What Are People Reading in The New York Times? Ask the TimesPeople API

When it comes to venerable publications, few hold as much esteem as The New York Times – and few have as much access to interesting user data. That’s why we’re excited to hear that the Times’ API team has announced the release of its latest API, TimesPeople, which provides developers with access to data on registered NYTimes.com TimesPeople readers‘ sharing and reading habits.

What data is accessible? The API offers access to details on particular NYTimes.com readers and their network, including the reader’s TimesPeople profile information, recommendations, comments, ratings, and profiles and actions for the TimesPeople that the reader is following. Like many APIs, developers are required to sign up for an API key, and they are limited to 5000 requests per day.

Originally announced in May of last year, The NYTimes API selection continues to grow. The TimesPeople API joins other available APIs including Article Search, Best Sellers, Campaign Finance, Community, Congress, and Movie Reviews.

So What Does This Mean?

For The New York Times, this release marks a continued commitment to opening up data resources to the social Web, allowing developers to leverage NYTimes.com data to enhance their existing offerings – or to serve as the foundation for entirely new offerings.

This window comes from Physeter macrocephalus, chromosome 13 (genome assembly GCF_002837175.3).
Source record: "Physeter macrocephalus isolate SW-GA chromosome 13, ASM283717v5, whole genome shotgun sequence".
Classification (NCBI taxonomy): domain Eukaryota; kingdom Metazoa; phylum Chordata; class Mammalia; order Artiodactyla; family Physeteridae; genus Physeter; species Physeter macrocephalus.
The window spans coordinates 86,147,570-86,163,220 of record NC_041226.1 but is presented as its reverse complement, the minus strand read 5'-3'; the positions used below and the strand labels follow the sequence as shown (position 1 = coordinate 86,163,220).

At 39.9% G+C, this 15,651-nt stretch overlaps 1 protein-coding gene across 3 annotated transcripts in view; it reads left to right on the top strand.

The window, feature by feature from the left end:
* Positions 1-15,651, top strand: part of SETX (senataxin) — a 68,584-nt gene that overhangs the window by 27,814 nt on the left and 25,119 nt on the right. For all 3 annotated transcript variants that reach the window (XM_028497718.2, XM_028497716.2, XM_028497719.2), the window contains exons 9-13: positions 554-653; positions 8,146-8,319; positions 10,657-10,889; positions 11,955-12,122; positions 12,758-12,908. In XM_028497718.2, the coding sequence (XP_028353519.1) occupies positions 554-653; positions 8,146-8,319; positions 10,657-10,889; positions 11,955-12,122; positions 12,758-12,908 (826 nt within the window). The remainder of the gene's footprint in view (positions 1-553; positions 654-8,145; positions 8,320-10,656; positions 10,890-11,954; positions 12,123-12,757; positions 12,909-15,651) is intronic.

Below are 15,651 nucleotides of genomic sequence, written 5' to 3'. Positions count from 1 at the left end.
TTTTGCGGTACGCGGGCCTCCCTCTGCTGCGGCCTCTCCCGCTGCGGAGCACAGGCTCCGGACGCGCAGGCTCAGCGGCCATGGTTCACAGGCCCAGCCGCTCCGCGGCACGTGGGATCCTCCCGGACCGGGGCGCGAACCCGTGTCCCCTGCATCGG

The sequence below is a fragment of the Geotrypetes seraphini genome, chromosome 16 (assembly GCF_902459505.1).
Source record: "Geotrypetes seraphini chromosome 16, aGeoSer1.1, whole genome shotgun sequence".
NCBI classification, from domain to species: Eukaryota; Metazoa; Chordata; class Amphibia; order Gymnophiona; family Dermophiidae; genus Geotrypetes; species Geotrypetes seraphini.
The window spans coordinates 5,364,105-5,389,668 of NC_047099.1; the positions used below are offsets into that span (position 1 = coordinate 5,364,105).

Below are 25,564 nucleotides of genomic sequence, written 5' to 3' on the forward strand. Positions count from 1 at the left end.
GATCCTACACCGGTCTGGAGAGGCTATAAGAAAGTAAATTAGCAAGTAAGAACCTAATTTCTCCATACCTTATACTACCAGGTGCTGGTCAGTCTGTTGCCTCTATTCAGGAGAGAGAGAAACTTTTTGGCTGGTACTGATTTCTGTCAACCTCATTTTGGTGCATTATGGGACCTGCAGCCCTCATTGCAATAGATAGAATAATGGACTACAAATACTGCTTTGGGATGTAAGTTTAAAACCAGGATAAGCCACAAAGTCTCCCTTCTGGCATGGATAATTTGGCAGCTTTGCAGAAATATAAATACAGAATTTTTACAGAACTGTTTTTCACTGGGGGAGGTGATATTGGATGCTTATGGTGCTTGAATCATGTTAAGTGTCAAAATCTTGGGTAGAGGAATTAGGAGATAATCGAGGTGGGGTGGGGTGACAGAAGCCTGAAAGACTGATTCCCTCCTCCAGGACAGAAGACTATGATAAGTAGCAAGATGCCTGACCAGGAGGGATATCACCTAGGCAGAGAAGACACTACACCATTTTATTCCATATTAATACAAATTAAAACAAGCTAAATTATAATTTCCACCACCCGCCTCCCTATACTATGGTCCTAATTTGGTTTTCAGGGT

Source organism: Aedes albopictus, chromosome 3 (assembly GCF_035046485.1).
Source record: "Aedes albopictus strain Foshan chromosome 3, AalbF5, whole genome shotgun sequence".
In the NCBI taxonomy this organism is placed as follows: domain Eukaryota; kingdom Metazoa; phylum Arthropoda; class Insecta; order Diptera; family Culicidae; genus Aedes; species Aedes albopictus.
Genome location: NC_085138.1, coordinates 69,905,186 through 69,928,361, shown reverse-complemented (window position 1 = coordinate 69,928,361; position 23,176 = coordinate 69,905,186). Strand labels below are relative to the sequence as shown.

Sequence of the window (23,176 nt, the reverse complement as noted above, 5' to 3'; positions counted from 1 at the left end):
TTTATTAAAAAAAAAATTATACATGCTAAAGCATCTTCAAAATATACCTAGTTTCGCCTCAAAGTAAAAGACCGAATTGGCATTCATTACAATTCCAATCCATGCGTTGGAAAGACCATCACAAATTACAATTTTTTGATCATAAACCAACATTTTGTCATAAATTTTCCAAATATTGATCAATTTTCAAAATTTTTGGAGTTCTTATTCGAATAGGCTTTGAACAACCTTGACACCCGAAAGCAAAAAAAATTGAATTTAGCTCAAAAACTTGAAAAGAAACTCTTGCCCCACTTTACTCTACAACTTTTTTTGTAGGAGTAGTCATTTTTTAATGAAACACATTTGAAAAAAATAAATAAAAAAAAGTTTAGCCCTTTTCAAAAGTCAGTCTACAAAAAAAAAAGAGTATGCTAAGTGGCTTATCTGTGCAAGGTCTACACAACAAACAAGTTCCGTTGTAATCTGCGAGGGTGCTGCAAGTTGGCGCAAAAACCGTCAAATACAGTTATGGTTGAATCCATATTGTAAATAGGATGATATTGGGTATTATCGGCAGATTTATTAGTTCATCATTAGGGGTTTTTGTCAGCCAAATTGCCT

Granted this news may not seem like much, especially to members of a community who see applications launching every day with open APIs. But for the traditionally sheltered and closed mainstream media, allowing readers access to full-text RSS feeds and publicly available user data tends to be a big deal.

Even if you’re not excited about the traditional media becoming more open, it’s still worth mentioning – if only for the fact that an entity like the NYT continuing to move in this direction lends additional credence to the vision for an open and social Web, as a whole.

Hopefully, more dead-tree publications will follow the Gray Lady’s lead. If they do, we’re all sure to win as creative developers find ways to mash data from disparate sources. (It doesn’t take a huge intuitive leap to imagine the type of filtering availed by combining data from social bookmarking, social networks, and news APIs.)

This access to real data from real users is sure to give us a better understanding of what news is truly important – and what stories deserve placement on the front pages of the future.

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